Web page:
First let me tell you this is not a safe place to visit. Entering the park a sheet of paper is handed to us and the park ranger says in her toothy grin “Welcome to Yellowstone, please give me $25 and enjoy your stay, here is some valuable survival information." Suddenly, a flashback from Jurassic Park comes to my mind. The fear is immediately escalated when the little yellow pamphlet I’m reading reads “100 wildlife animals are killed each year by drivers driving too fast! Stay at 45 miles per hour!! Look lady this park is huge and we only have a day and a half, at 45mile per hour that just isn’t going to cut it, we have a huge area to cover in a short amount of time, but thanks for the warning. The other warning…Bears! and a LIST of instructions of how to keep safe avoiding an attack. How about this idea… don’t go into to areas where there are bears at all! Next, a road sign with a wild bison GORING a person from behind reads “don’t approach the Bison..” noted! BE WARE falling rocks, Don’t step off the path around the hot pools of boiling magma and ATTENTION all guests you will be driving on a volcano!!.. What in the world are we doing here! This whole place needs to be roped off!
The first thing we notice (as we are going 46 miles an hour) is the strange lack of darting wildlife or ANY wildlife for that matter. Evidently, the director of the Yellowstone animal program was off the day and forgot to have someone else queue the animals to come out. After about 40 miles in, we finally see Bison, one very large Elk and a darting doe, but we see many of those darting deer in Oregon so I’m expecting a little more bang for our buck people! After realizing 45 miles/hr was not going to get us to the northern part where the wildlife must be having a party, we stumbled across visitor center. Inside were many wild animals to look at, FINALLY, and up close, only they were dead and stuffed. The local taxidermist must be the big guy on campus around here! At least we know at ONE time there was living wild life in Yellowstone. After a few days on the road journeying to Yellowstone and now driving through this massive region we are convinced the tourism industry would cash in on travelers, who are parents, if they sold a little care package of Spanish coffee and ear plugs. For instance making our way through only half the park and hearing:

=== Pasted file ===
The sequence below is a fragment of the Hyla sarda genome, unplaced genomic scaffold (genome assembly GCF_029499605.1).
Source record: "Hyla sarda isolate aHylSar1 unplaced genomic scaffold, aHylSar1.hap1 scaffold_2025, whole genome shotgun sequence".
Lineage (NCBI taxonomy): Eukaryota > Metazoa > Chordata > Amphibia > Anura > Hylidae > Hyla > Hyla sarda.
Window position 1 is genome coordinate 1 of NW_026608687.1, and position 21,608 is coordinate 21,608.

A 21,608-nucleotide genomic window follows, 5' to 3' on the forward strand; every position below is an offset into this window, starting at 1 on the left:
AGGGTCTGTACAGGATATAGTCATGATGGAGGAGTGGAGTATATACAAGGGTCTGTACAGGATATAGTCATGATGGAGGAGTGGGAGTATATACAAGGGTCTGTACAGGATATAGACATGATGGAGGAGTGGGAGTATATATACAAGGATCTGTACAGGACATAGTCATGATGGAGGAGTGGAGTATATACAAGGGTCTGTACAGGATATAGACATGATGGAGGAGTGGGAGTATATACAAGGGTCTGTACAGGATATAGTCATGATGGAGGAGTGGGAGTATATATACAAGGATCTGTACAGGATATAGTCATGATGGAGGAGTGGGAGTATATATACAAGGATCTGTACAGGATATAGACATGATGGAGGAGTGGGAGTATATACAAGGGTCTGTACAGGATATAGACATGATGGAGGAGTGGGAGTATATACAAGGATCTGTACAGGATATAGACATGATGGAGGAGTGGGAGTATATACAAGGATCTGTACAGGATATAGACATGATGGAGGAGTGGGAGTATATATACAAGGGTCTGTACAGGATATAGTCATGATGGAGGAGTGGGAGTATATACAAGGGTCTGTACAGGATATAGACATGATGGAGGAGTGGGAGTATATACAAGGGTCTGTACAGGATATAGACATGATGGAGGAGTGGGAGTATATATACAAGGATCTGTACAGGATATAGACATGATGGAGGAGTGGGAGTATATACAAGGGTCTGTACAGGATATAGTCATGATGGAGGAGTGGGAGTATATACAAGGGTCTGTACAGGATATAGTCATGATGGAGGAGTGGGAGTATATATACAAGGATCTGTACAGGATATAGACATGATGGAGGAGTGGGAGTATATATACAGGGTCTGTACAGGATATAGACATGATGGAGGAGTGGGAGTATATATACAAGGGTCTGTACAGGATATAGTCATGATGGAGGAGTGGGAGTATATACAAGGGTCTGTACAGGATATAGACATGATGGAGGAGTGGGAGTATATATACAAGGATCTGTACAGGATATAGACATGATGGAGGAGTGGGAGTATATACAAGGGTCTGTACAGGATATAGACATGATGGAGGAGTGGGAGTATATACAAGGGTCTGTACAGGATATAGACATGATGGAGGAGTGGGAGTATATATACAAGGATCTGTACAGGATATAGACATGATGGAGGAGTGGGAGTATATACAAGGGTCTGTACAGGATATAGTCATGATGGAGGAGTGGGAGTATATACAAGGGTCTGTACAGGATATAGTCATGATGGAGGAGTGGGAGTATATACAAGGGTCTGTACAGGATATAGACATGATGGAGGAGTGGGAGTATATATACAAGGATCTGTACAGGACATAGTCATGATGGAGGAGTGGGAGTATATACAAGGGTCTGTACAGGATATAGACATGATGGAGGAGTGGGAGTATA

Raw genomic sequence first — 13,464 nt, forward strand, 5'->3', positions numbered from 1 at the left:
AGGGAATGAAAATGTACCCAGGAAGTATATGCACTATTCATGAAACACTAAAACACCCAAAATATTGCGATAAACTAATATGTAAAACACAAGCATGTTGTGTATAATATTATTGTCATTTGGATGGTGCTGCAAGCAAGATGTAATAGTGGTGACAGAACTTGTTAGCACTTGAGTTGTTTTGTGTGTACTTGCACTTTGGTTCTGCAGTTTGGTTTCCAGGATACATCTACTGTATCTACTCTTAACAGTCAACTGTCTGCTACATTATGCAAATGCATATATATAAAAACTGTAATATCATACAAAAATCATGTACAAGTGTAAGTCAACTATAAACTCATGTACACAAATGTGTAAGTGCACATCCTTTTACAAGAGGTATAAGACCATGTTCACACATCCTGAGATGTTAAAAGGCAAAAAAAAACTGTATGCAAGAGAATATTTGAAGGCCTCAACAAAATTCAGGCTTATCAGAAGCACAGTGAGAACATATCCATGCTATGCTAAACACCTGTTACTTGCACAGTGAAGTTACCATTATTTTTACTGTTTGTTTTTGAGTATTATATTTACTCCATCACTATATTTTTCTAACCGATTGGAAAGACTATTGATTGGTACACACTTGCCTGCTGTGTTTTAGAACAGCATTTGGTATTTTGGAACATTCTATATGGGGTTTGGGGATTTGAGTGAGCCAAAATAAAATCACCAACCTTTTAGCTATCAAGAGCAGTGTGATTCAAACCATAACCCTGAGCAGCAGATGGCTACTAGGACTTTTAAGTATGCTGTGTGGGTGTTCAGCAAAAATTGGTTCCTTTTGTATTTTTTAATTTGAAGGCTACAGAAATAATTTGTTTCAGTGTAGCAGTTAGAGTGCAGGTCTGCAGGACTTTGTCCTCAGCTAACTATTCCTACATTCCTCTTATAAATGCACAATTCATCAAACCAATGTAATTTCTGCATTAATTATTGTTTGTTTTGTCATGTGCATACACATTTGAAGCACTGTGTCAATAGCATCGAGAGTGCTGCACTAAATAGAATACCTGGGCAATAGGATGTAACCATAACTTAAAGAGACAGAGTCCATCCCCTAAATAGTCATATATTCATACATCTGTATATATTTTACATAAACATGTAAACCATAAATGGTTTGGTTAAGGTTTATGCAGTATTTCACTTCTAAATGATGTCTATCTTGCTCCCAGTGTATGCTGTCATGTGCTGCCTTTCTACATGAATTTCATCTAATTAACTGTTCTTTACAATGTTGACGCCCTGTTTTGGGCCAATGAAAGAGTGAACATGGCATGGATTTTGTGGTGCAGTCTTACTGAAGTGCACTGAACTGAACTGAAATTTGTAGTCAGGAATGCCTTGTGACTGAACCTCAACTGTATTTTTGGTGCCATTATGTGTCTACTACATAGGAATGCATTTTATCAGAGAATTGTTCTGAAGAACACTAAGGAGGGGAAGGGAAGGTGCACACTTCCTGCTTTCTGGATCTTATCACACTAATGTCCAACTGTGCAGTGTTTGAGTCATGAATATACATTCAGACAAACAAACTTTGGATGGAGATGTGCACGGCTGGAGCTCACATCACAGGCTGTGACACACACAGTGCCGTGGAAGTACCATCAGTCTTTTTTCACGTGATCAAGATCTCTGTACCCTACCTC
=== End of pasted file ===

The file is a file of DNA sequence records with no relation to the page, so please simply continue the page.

CHILD: What was that thing that explodes?
PARENT: A Geyser
(15 minuts later)
CHILD: Are we going to see… wait what was that called?
PARENTS: A Geyser
CHILD: oh yeah, are we going to see more?
(15 miles later )
CHILD: Are those the Glaciers?
PARENTS: they are called Geysers!!!
Alarming to see a parent who thought it was a good idea to let their child, (a new walker none the less) walk freely around spewing hot geysers. Now that’s a good idea!!! “Say there.. did anyone see where little Hugo went? He was just right here standing next to this bubbling pool of hot minerals?"
“You will be working by the famous geyser “Old Faithful” where travelers come from near and far to see this world famous volcanic event and pay lots of money to stay here which helps pay your wage, giving you a job and a free ticket to party with other summer staff. Be sure to smile and at least "ACT" like you care, as you witness the hourly spewing of 7th wonder of the world (all while getting paid which you will most likely take for granted by hour 3 because, well, you are 20) keeping in mind some guests just missed the last spewing and will be super excited and wonder when the next spew will take place. Please tell them this information without an attitude. (since the time is tracked for you and no math is required on your part) After-all this is what we do here and why we track the geysers for our guests and take their money for various goods and services, All you have to do is open your big toothy grin and tell them what time the explosion is estimated to happen all without an attitude…okay? Okay then…. Have a great summer! -Yellowstone Resort President.
Then it happened, I overheard the most shocking question by one traveler who I heard in the bathroom asking another older traveler “Excuse me, we haven’t seen Old Faithful blow yet and have and 8 hour drive back, is it worth it to stay?” If only I could see the other lady’s face, but heard her dumfounded response (said in a Texas accent) “well yer here, you should see it”. Giggling from the 3rd stall over I thought “are you kidding me? did she really just ask someone is it worth it to see a spewing geyser that the state of Wyoming has built a whole resort around with bleachers surrounding this massive hole, where postcards, blankets, cups, videos, and grumpy summer college staff find out that they don’t get to push A big red button for any of the geysers to go off, that the earth gets to decide the timing, and you ask is it worth it? Honey, go get your free Spanish coffee, take your seat and relax!
Leaving the park in one piece and without any wild life attached to our hood, we were amazed by what we saw, even though a very dangerous place, we thought it was worth the risk. “Hey Mom and Dad what were those things called that exploded”? “GEYSERS!!!